Friday, 10 April 2020

In the Course of…


In the Course of…

Ok I am struggling to understand something in the entitlement of personal injuries, as a result of a workplace accident and I was hoping to get some insight from others.



My understanding being that a personal injury being physical or psychological in nature. A work accident being a sudden event or an over time event which causes the personal injury.



The law, depending on Province/Territory has a statement to the effect of presumption of a workplace accident being in and out of the course of employment. The presumption being until proven otherwise.



When a worker suffers a personal injury from a workplace accident, we consider these two separate things. The workplace accident is the event. The personal injury is the result/cause of the event. Often, workers compensation boards will grant a work accident and then deny the personal injury. They will say there is no medical documentation proving the injury is related to the work accident.



However, when you look at the written law, it provides for definitions.

For example, in Ontario’s most current edition of the Workplace Safety and Insurance Act, 1997 it provides the definition of what an accident is:

“accident” includes,

(a) a wilful and intentional act, not being the act of the worker,

(b) a chance event occasioned by a physical or natural cause, and

(c) disablement arising out of and in the course of employment; (“accident”)



The first two are what most would describe of an accident. However, the third is what we would describe as the resulting injury. If one knows what a disablement is “the act of becoming disabled to the extent that full wages cannot be earned also : the state of being so disabled”. It should also be added that if there is a permanent disfigurement this too is considered a disablement.



So, a work accident is something that causes a loss of earning capacity. Moreover, this cause is presumed under law as mentioned above.



In our civil court system, when a person is suing another, for a personal injury. The individual must establish something called causation. Causation is the act of the defendant, which caused the harm to the plaintiff. Or more accurately defined:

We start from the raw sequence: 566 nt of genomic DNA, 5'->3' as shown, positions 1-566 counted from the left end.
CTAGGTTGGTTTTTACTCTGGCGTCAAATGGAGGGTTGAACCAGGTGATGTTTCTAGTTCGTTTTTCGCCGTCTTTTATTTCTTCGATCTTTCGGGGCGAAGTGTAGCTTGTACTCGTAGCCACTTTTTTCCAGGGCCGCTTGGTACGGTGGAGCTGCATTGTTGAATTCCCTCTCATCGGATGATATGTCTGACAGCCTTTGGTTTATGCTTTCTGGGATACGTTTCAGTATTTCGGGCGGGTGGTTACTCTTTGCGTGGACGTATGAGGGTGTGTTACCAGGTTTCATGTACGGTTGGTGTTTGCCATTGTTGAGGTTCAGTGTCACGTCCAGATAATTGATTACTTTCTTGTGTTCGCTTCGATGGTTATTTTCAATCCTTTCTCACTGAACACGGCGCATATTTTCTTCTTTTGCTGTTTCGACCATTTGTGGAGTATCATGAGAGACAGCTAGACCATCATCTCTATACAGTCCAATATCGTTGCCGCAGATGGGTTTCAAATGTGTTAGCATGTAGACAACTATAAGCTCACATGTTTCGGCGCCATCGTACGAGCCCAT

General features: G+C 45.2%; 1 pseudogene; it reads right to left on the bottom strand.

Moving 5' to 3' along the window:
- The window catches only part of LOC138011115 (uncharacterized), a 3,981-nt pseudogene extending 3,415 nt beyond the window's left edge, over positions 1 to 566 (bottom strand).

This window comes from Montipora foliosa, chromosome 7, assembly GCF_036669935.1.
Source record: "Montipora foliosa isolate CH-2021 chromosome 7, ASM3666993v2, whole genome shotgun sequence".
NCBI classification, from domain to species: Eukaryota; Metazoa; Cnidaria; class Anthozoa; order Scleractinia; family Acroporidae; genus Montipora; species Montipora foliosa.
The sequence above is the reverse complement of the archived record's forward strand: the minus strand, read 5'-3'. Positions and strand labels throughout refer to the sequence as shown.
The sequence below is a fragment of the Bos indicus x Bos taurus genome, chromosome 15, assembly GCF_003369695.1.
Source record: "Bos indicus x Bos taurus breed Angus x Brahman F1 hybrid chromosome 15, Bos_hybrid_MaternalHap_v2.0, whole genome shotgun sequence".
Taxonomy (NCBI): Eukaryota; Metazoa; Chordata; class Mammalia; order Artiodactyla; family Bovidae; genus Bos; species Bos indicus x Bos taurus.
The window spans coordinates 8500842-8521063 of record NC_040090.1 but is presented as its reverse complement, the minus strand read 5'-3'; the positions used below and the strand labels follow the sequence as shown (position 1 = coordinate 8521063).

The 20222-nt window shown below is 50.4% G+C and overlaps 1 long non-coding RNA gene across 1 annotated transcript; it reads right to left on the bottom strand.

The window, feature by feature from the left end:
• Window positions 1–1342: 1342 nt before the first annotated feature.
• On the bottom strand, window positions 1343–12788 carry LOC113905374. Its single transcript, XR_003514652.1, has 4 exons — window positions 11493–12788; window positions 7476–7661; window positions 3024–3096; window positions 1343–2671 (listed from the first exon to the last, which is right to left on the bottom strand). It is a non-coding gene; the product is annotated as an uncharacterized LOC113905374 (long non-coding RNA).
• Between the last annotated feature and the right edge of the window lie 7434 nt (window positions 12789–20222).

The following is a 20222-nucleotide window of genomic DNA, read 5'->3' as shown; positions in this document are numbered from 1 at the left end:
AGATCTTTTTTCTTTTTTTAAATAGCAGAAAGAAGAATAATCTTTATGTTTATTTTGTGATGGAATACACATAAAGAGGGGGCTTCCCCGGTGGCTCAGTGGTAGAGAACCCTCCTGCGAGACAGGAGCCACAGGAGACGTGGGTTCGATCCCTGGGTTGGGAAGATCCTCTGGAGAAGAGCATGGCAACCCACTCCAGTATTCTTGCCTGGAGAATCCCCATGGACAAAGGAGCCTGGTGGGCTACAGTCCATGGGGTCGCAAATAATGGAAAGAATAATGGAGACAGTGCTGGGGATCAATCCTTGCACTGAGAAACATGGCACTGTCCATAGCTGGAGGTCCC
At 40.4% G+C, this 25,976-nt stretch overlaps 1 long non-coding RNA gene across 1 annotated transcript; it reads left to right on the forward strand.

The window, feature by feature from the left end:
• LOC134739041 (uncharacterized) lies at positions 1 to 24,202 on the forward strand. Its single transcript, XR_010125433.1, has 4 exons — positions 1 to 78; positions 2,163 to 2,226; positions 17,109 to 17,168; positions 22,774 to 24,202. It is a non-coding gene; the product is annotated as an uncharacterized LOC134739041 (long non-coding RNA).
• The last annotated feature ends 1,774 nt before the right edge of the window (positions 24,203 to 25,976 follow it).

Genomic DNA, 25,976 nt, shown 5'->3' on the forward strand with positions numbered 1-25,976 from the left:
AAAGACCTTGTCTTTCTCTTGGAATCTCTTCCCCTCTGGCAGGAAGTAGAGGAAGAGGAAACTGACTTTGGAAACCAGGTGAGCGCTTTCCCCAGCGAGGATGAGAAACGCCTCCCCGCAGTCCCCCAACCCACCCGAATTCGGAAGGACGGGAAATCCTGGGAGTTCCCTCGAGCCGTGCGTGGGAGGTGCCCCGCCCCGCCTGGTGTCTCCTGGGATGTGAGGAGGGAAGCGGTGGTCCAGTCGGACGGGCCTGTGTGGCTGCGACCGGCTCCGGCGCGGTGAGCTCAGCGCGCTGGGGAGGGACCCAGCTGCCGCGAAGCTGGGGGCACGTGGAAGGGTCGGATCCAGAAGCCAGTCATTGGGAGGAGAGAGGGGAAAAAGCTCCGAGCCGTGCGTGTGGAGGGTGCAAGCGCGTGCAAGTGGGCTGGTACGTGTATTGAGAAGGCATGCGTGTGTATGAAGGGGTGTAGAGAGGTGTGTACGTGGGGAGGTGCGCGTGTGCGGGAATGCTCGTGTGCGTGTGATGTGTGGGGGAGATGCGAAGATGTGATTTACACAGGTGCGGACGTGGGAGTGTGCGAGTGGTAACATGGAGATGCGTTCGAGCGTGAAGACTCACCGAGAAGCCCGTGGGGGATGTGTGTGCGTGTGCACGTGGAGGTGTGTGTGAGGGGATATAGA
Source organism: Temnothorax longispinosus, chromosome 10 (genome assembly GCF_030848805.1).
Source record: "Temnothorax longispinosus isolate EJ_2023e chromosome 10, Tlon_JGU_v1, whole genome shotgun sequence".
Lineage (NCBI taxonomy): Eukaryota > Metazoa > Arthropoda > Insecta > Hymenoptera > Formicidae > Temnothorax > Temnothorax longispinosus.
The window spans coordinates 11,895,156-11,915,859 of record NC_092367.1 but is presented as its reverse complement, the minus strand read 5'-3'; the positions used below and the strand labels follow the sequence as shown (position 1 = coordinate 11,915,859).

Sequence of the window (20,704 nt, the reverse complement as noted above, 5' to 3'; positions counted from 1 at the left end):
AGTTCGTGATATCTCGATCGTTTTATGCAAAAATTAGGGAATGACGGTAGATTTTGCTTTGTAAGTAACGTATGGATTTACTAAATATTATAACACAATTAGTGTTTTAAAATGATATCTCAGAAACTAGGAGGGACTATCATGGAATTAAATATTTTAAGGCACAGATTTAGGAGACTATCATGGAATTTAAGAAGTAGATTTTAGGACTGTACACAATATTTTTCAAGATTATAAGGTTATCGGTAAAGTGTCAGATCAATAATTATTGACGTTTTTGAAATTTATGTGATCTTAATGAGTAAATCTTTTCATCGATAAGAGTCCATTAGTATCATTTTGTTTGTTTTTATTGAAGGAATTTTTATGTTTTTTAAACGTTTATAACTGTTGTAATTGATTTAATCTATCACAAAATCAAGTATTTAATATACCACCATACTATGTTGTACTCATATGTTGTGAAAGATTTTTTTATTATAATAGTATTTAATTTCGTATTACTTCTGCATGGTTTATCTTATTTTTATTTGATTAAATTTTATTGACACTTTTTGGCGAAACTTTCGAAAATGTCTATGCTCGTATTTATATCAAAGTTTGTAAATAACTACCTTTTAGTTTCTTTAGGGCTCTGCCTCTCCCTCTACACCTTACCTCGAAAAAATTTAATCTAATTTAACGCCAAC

Causation is the "causal relationship between the defendant's conduct and end result". In other words, causation provides a means of connecting conduct with a resulting effect, typically an injury. In criminal law, it is defined as the actus reus (an action) from which the specific injury or other effect arose and is combined with mens rea (a state of mind) to comprise the elements of guilt. Causation only applies where a result has been achieved and therefore is immaterial with regard to inchoate offenses.



Therefore, in dealing with workers compensation matters, specifically the granting of workplace accidents and injuries, the causal effect of the injury is proven once the accident has been accepted, unless proven otherwise.



For example, when Betty is working at her employer’s workplace, she is involved in a workplace accident when a machine crushes her arm. The workplace accident is “the machine crushed betty’s arm”. Betty’s injury as a result of the workplace accident is “a crush injury to her arm”.



One is the event and the other is the result.

The WSIB (Ontario’s WCB) receives the three reports employer, worker, and doctor. After reviewing the reports, the WSIB grants or accepts the workplace accident occurred but, in some cases, then denies the injury to Betty’s arm. The WSIB has a lawful duty to state the reason (to prove otherwise) the injury was denied, as, in effect, an injury is presumed when an accident is accepted.



Often, workers compensation boards will deny claims for personal injuries, based on improper or no medical documentation. This I believe is unlawful. There is a lawful requirement for the workers compensation boards to prove the lack of causation between the accident and personal injury, as the law makes them one and the same. Instead, the workers compensation boards claim a worker MUST have medical documentation of a personal injury. In doing so, this places an unlawful reverse onus on the injured worker to prove their work injury, even though the accident was accepted by the workers compensation board.



So, if your personal injury in your claim for workers compensation benefits has been denied initial entitlement, then maybe you should look to see if the work accident was accepted or denied by the workers compensation board.



This is not legal advice but my thoughts on understanding causation in workplace accidents.



Please let me know your thoughts in this topic. Am I right, wrong, or totally insane?


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